Jumat, 06 Mei 2011


Gene Discovery Paves Way For Blood Test For Rare Brain Disorder Kufs Disease

The discovery of the gene responsible for Kufs disease, a rare but fatal inherited brain disorder, has paved the way for developing a blood test to diagnose the condition, rather than through brain biopsy, according to an Australian-led study published online in the American Journal of Human Genetics this week.

The researchers believe the innovative technology they developed for the study could help discover genetic causes of other epilepsy-related diseases, deafness and some inherited cancers

Corresponding authors Professor Sam Berkovic, a neurologist and epilepsy
specialist from the University of Melbourne and Dr Melanie Bahlo from the Bioinformatics division of the Walter and Eliza Hall Institute, and colleagues, developed new technology to discover that mutations in the CLN6 gene are the cause of inherited recessive Kufs type A disease. The gene lies on chromosome 15.

Kufs disease is a rare, hereditary and fatal disease that occurs in about 1 in a million people. It belongs to a group of disorders called neuronal ceroid lipofuscinoses (NCLs) that primarily affect the nervous system and cause problems with movement and intellectual function or cognition. People with the type A form of Kufs disease also have epilepsy and speech difficulties (dysarthria).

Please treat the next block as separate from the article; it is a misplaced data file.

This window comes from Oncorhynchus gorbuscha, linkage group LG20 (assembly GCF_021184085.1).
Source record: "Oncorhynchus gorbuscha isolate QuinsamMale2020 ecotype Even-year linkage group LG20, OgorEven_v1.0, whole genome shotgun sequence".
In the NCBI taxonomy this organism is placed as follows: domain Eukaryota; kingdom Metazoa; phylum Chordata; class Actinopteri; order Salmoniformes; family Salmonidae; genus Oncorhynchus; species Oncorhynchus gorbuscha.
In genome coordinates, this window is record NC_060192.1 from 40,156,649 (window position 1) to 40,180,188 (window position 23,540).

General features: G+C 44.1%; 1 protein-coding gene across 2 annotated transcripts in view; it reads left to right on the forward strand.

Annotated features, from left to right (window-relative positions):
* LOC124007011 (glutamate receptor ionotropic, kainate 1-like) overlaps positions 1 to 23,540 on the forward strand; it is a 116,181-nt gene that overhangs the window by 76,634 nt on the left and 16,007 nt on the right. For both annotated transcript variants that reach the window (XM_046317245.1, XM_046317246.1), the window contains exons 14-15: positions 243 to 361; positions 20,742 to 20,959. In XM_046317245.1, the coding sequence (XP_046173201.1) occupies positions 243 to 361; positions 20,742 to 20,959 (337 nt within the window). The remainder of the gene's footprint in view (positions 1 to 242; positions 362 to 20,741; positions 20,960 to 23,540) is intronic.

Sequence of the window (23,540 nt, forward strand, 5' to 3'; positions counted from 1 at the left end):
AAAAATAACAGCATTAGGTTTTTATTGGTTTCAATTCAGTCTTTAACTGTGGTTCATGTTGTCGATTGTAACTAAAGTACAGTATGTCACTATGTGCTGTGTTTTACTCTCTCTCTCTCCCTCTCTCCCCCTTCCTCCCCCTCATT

The signs and symptoms typically appear in early adulthood, but they can develop anytime between adolescence and late adulthood. They are caused by a build up of toxic fat in the brain and gradually worsen with time. Affected individuals usually survive about 10 years after symptoms first appear.

Genes accounting for most of the NCL disorders that begin in childhood have been identified, but this is the first discovery of a Kufs disease gene.

Berkovic and colleagues hope the discovery will lead to more efficient and less invasive ways of diagnosing Kufs disease earlier.

Diagnosis of Kufs disease is difficult because the characteristic fat deposits are largely present only in neurons or brain cells.

"Currently, the only way that we can reliably diagnose this disease is to do an invasive and dangerous brain biopsy, or at autopsy," Berkovic told the press.

Now we know the gene behind the disease, we will be able to use a rapid and simple blood test to identify it genetically, and this will make it possible to screen for the disease in families that carry the gene, and to offer genetic counselling, which we already know is important for patients, he explained.

He and Bahlo described the discovery of the CLN6 gene as a "great outcome" for the team and the people affected by the disease.

However, Berkovic said the best possible outcome would be if the discovery led to a treatment for Kufs disease, which is currently untreatable and invariably leads to death. However, the possibility of a treatment is "still some time away", he added.

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